A fish buyer says he never offered quota to a halibut fisherman who was recently fined $120,000 in Campbell River provincial court.
“He never asked me to cover his overage. That was incorrect,” said Blake Tipton of SM Products.
Tipton was responding to last week’s story in the Mirror regarding Gerald Dalum’s conviction and fines for possession of more than 31,000 pounds of halibut and rockfish that he fished in 2007. The trouble was, Dalum didn’t have enough quota to cover the overage which he had brought to the dock in Port Hardy.
According to court documents, Dalum thought he could buy extra quota from two other fishermen, but when those deals fell through, he wound up selling the fish to SM Products whom he had dealt with for years.
Dalum also claimed he believed Tipton could provide him with quota and the fee would be deducted from his cheque from SM Products. But that never occurred and Dalum wound up with an extra $90,000. As a result, Dalum was charged with nine fisheries-related offences. He was found guilty on four counts after the Crown dropped five charges. But Tipton took exception to Dalum’s statement that SM Products offered to cover the overage.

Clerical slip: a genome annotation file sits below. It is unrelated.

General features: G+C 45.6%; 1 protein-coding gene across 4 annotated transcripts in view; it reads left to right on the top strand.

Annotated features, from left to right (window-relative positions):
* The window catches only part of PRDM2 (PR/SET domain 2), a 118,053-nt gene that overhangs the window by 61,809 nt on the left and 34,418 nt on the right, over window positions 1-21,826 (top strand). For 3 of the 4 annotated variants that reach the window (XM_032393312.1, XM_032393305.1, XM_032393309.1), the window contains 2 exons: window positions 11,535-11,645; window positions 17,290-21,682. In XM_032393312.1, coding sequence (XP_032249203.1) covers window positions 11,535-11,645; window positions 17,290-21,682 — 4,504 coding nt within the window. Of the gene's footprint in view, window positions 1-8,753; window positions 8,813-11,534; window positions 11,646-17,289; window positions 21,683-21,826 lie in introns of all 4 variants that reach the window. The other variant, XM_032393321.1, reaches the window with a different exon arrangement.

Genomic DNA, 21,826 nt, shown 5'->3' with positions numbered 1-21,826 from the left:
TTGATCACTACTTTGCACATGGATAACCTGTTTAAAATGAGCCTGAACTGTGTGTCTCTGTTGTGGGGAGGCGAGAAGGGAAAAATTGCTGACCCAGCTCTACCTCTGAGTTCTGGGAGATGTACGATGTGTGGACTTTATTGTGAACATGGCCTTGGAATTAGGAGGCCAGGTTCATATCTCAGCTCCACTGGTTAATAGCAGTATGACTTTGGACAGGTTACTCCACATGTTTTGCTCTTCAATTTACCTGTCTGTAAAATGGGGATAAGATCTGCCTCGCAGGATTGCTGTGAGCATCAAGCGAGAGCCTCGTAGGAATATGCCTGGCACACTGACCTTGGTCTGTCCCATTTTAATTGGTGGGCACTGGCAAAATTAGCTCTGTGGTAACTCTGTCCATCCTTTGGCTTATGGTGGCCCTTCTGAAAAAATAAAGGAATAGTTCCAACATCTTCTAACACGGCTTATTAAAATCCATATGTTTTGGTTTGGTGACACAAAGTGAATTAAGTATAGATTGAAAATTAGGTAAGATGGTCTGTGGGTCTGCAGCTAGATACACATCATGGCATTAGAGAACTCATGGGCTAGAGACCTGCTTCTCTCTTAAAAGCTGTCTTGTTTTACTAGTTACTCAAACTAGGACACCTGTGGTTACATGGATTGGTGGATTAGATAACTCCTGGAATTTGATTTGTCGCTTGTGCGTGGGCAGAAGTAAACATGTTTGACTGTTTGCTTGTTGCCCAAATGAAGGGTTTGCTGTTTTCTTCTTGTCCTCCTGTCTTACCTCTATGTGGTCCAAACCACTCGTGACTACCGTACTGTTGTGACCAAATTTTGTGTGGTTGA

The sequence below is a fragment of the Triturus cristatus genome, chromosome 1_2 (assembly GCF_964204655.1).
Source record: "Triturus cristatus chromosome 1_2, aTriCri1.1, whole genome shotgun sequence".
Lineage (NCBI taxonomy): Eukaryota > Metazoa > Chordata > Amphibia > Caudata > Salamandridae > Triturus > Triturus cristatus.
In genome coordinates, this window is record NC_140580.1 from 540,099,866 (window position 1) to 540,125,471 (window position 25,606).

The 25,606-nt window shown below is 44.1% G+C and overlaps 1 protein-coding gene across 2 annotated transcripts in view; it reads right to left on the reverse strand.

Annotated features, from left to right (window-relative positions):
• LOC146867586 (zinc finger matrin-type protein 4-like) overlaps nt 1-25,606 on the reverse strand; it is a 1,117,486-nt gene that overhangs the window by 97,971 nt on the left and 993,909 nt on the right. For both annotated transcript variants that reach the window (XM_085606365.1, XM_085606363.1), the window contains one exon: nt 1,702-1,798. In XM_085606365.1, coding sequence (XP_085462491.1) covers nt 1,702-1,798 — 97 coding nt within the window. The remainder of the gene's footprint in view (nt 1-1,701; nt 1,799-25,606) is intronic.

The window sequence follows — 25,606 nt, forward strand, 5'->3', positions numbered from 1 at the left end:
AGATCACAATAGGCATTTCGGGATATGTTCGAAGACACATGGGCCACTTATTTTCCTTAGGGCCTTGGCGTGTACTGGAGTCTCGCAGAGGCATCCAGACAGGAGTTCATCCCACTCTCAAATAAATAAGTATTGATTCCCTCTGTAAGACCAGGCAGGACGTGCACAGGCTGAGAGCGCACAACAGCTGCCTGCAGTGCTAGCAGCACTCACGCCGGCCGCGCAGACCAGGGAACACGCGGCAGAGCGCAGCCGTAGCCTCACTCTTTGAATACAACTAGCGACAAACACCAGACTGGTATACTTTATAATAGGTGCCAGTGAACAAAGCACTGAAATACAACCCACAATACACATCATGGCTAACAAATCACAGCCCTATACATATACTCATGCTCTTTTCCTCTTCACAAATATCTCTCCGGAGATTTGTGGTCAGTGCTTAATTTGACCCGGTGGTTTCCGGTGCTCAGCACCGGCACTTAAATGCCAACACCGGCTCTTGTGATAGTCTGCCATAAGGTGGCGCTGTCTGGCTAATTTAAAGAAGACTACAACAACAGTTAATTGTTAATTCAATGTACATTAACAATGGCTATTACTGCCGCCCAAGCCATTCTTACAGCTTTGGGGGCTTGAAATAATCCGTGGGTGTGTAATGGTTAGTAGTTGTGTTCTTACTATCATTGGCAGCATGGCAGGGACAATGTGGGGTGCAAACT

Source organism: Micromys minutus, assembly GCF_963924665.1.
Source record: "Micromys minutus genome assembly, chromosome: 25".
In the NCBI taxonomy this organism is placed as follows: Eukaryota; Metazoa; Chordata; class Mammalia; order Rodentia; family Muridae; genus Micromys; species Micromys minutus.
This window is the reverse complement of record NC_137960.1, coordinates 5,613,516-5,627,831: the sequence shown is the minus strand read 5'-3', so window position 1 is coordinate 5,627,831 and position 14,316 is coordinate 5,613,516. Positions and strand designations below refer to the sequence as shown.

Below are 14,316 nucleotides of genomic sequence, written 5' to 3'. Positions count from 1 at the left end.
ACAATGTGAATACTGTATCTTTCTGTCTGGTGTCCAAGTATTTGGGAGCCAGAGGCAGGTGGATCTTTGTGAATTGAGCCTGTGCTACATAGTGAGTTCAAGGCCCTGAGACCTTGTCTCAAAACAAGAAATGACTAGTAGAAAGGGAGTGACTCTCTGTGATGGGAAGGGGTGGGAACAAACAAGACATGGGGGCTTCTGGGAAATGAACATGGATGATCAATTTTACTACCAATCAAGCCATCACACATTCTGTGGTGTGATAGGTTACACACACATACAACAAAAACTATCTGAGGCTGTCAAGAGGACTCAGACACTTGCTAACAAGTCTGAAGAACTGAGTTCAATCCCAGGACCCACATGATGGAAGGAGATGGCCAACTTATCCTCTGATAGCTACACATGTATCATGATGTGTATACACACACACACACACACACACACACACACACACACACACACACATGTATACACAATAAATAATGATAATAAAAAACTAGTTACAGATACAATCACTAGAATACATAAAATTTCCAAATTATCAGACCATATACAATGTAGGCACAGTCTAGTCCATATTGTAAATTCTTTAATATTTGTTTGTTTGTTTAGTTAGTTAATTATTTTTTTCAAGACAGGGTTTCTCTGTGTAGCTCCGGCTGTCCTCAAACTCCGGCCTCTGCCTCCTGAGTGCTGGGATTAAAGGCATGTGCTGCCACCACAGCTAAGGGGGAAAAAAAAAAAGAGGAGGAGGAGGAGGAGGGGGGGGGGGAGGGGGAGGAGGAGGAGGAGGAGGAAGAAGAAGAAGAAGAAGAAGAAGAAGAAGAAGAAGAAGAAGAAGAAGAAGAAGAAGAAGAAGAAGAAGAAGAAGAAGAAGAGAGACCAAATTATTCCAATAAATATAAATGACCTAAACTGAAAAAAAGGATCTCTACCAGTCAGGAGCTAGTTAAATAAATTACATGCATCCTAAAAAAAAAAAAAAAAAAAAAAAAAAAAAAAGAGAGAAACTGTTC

“He never asked me to cover it,” Tipton said during a phone interview from Vancouver. “Gerry and I were good friends prior to this happening.”
Tipton also speculated that the reason Dalum never asked for extra quota was because his mission, “was to take down the Integrated (Fisheries) Management Plan.”
Dalum has stated he’s against the quota system instituted by Fisheries and Oceans Canada. He’s also supported a lawsuit against the federal ministry, in regard to halibut quota, which was launched in 2008 and is still ongoing.
“I don’t like fishing politics and I don’t like the quota system,” Dalum told the Mirror.
As a result of the conviction and fines, Dalum, 67, said his days as a commercial fishermen are over. He is appealing the court decision.